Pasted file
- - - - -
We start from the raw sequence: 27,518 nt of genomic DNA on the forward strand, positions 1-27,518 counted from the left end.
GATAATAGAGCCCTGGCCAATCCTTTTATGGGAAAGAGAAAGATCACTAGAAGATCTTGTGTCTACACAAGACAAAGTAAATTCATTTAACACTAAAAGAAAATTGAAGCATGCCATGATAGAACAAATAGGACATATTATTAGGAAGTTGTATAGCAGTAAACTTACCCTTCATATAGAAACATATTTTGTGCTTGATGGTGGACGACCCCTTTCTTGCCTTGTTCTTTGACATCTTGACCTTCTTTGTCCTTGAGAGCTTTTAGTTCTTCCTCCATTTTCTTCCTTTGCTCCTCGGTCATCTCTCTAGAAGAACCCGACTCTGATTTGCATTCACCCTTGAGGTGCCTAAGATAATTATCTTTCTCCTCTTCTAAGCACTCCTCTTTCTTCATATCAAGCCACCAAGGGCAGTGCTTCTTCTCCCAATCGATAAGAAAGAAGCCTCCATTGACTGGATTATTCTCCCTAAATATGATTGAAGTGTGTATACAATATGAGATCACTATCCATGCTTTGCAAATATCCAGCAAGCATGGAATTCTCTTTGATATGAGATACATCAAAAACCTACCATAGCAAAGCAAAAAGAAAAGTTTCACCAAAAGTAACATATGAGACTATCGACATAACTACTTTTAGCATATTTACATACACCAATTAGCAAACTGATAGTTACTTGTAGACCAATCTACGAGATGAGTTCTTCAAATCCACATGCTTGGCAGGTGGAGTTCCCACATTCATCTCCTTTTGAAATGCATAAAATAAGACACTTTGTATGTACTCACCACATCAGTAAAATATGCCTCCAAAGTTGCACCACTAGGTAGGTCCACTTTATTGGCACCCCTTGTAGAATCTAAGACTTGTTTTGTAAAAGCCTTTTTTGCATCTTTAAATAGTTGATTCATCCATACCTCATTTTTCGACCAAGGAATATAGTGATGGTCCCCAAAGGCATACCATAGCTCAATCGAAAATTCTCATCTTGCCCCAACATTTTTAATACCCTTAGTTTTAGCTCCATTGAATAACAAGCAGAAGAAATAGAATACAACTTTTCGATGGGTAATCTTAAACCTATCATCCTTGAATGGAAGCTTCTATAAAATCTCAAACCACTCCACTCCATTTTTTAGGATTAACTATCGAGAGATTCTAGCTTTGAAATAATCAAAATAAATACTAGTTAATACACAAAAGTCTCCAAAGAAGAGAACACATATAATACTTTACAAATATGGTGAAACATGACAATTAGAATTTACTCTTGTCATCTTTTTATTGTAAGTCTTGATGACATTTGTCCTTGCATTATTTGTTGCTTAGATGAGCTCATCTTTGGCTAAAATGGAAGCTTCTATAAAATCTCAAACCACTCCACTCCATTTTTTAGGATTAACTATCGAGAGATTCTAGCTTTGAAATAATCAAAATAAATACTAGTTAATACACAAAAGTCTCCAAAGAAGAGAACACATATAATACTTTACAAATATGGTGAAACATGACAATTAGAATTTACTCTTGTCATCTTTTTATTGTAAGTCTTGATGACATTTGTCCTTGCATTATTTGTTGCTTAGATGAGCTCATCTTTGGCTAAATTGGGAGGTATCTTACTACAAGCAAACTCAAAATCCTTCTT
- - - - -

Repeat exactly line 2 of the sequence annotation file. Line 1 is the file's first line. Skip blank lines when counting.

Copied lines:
GATAATAGAGCCCTGGCCAATCCTTTTATGGGAAAGAGAAAGATCACTAGAAGATCTTGTGTCTACACAAGACAAAGTAAATTCATTTAACACTAAAAGAAAATTGAAGCATGCCATGATAGAACAAATAGGACATATTATTAGGAAGTTGTATAGCAGTAAACTTACCCTTCATATAGAAACATATTTTGTGCTTGATGGTGGACGACCCCTTTCTTGCCTTGTTCTTTGACATCTTGACCTTCTTTGTCCTTGAGAGCTTTTAGTTCTTCCTCCATTTTCTTCCTTTGCTCCTCGGTCATCTCTCTAGAAGAACCCGACTCTGATTTGCATTCACCCTTGAGGTGCCTAAGATAATTATCTTTCTCCTCTTCTAAGCACTCCTCTTTCTTCATATCAAGCCACCAAGGGCAGTGCTTCTTCTCCCAATCGATAAGAAAGAAGCCTCCATTGACTGGATTATTCTCCCTAAATATGATTGAAGTGTGTATACAATATGAGATCACTATCCATGCTTTGCAAATATCCAGCAAGCATGGAATTCTCTTTGATATGAGATACATCAAAAACCTACCATAGCAAAGCAAAAAGAAAAGTTTCACCAAAAGTAACATATGAGACTATCGACATAACTACTTTTAGCATATTTACATACACCAATTAGCAAACTGATAGTTACTTGTAGACCAATCTACGAGATGAGTTCTTCAAATCCACATGCTTGGCAGGTGGAGTTCCCACATTCATCTCCTTTTGAAATGCATAAAATAAGACACTTTGTATGTACTCACCACATCAGTAAAATATGCCTCCAAAGTTGCACCACTAGGTAGGTCCACTTTATTGGCACCCCTTGTAGAATCTAAGACTTGTTTTGTAAAAGCCTTTTTTGCATCTTTAAATAGTTGATTCATCCATACCTCATTTTTCGACCAAGGAATATAGTGATGGTCCCCAAAGGCATACCATAGCTCAATCGAAAATTCTCATCTTGCCCCAACATTTTTAATACCCTTAGTTTTAGCTCCATTGAATAACAAGCAGAAGAAATAGAATACAACTTTTCGATGGGTAATCTTAAACCTATCATCCTTGAATGGAAGCTTCTATAAAATCTCAAACCACTCCACTCCATTTTTTAGGATTAACTATCGAGAGATTCTAGCTTTGAAATAATCAAAATAAATACTAGTTAATACACAAAAGTCTCCAAAGAAGAGAACACATATAATACTTTACAAATATGGTGAAACATGACAATTAGAATTTACTCTTGTCATCTTTTTATTGTAAGTCTTGATGACATTTGTCCTTGCATTATTTGTTGCTTAGATGAGCTCATCTTTGGCTAAAATGGAAGCTTCTATAAAATCTCAAACCACTCCACTCCATTTTTTAGGATTAACTATCGAGAGATTCTAGCTTTGAAATAATCAAAATAAATACTAGTTAATACACAAAAGTCTCCAAAGAAGAGAACACATATAATACTTTACAAATATGGTGAAACATGACAATTAGAATTTACTCTTGTCATCTTTTTATTGTAAGTCTTGATGACATTTGTCCTTGCATTATTTGTTGCTTAGATGAGCTCATCTTTGGCTAAATTGGGAGGTATCTTACTACAAGCAAACTCAAAATCCTTCTT